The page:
Mechanism of oxygen reduction reaction on transition metal oxide catalysts for high temperature fuel cells
Author(s)La O', Gerardo Jose Cordova
Massachusetts Institute of Technology. Dept. of Materials Science and Engineering.
Yang Shao-Horn and Harry L. Tuller.
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The solid oxide fuel cell (SOFC) with its high energy conversion efficiency, low emissions, silent operation and its ability to utilize commercial fuels has the potential to create a large impact on the energy landscape. Although SOFCs do not require noble metal catalysts, it has the disadvantage of having to operate at elevated temperatures (>800°C) due to the poor catalytic activity of the oxygen reducing cathode. This thesis research is focused on identifying the fundamental reaction mechanisms and pathways for oxygen reduction reaction (ORR) in transition metal oxide cathodes to enable lower operating temperature and improve device performance. The approach used here involves dense and thin-film microelectrodes of Lao.sSr0.2M03-d (M = Mn and Fe) supported on thin film 8YSZ electrolyte that was fabricated via microfabrication/photolithography techniques. These microelectrodes were then probed mainly via electrochemical impedance spectroscopy (EIS) under varying temperature, oxygen partial pressure, microelectrode size/thickness, and applied polarization potential to determine the rate-limiting step(s) during ORR. For La0.8Sr0.2MnO3-d (LSM), at least four reaction or transport process have been identified from EIS; (i) ion conduction in 8YSZ, (ii) possible surface diffusion on LSM, (iii) surface exchange reaction on LSM and (iv) TPB/bulk charge transfer on LSM. The rate-limiting step and the relative contribution of ORR current from the bulk and three-phase boundary pathways were found to vary with temperature. This was quantified by correlating microelectrode geometry to the impedance. For Lao.sSr0.2FeO3-d (LSF), overall impedance was found to be at least one to two of magnitude smaller than LSM.(cont.) Three reactions or transport processes were observed that were attributed to (i) ion conduction in 8YSZ, (ii) possible surface diffusion on LSF and (iii) oxygen surface exchange reaction on LSF. The bulk pathway was found to be dominating down to 570°C and surface exchange as the rate-limiting step. Studies to probe the surface reaction mechanisms showed that oxygen exchange coefficients (kchem) were highly dependent on material electronic properties rather than oxygen vacancy contents. Using polarization potentials, kchem was found to be increased by up to 1 order of magnitude due variations in lanthanum elemental contents on the microelectrode surface. Design principles for thin-film based cathodes are proposed to enhance performance of SOFCs operating at <700°C. For dense and thin-film electrodes, enhancement of surface exchange rates via physical or chemical modifications is critical to enhancing surface catalytic activity. Use of internal microstructure with large grain boundary fractions to improve bulk oxygen transport is important, especially in LSM, for reducing ion transport losses.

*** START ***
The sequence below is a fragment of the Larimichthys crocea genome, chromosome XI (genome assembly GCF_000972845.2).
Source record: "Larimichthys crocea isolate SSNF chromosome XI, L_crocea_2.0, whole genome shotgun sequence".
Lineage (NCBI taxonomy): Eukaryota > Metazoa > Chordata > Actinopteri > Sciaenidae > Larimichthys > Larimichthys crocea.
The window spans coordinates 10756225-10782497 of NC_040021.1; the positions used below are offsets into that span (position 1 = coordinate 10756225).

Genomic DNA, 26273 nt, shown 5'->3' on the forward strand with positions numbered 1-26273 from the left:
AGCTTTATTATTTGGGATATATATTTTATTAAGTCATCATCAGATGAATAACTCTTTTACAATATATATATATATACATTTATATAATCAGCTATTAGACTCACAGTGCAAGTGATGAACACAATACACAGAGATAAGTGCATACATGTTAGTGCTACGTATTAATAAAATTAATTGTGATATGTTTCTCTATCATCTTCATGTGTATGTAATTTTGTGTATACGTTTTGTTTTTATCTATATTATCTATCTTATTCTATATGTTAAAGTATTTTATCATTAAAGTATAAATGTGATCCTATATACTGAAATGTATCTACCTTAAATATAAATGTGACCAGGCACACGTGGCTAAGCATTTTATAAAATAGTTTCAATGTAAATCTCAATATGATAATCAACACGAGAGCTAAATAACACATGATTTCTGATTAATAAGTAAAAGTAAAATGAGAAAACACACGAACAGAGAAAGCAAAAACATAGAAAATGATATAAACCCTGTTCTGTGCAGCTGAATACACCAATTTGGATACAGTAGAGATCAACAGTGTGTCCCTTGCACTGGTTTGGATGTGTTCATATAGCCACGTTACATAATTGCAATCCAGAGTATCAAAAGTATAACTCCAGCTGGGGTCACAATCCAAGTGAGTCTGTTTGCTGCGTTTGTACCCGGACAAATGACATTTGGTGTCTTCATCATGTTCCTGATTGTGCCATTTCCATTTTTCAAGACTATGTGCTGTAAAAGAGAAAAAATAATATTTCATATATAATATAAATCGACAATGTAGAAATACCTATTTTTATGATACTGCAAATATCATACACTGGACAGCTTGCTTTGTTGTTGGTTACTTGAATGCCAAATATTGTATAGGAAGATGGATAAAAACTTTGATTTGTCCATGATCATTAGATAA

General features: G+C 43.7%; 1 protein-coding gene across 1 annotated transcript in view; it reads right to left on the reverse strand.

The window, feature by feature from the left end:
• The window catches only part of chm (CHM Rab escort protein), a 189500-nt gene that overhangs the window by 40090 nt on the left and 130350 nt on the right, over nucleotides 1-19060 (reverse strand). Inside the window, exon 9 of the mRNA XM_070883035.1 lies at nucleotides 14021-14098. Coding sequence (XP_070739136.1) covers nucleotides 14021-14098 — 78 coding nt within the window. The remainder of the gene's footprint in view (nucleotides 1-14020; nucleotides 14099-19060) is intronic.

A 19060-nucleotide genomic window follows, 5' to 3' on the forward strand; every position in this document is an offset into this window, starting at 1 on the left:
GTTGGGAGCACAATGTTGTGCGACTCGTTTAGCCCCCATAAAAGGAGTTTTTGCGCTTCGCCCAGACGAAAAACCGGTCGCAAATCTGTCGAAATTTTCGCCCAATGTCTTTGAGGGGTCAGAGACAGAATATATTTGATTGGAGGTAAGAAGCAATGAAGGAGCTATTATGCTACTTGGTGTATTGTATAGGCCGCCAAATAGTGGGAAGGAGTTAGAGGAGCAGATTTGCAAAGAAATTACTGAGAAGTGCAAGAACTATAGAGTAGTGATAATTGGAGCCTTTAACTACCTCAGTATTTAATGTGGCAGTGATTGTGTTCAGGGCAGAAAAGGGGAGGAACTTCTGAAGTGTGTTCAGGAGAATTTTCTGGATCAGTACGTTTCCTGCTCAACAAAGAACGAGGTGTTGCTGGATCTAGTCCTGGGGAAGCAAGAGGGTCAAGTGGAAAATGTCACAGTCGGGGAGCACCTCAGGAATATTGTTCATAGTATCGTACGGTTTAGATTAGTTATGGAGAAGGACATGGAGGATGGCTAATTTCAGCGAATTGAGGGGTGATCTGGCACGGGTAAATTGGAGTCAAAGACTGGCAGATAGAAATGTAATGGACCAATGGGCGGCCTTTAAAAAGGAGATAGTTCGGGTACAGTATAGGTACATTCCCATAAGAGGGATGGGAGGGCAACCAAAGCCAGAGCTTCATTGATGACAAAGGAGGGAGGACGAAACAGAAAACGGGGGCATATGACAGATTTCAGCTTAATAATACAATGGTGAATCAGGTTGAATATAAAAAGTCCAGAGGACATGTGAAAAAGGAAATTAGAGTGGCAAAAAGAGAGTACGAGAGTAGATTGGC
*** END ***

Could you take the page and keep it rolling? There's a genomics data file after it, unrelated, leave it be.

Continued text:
Thesis (Ph. D.)--Massachusetts Institute of Technology, Dept. of Materials Science and Engineering, 2008.Includes bibliographical references (p. 157-162).
DepartmentMassachusetts Institute of Technology. Dept. of Materials Science and Engineering.
Massachusetts Institute of Technology
Materials Science and Engineering.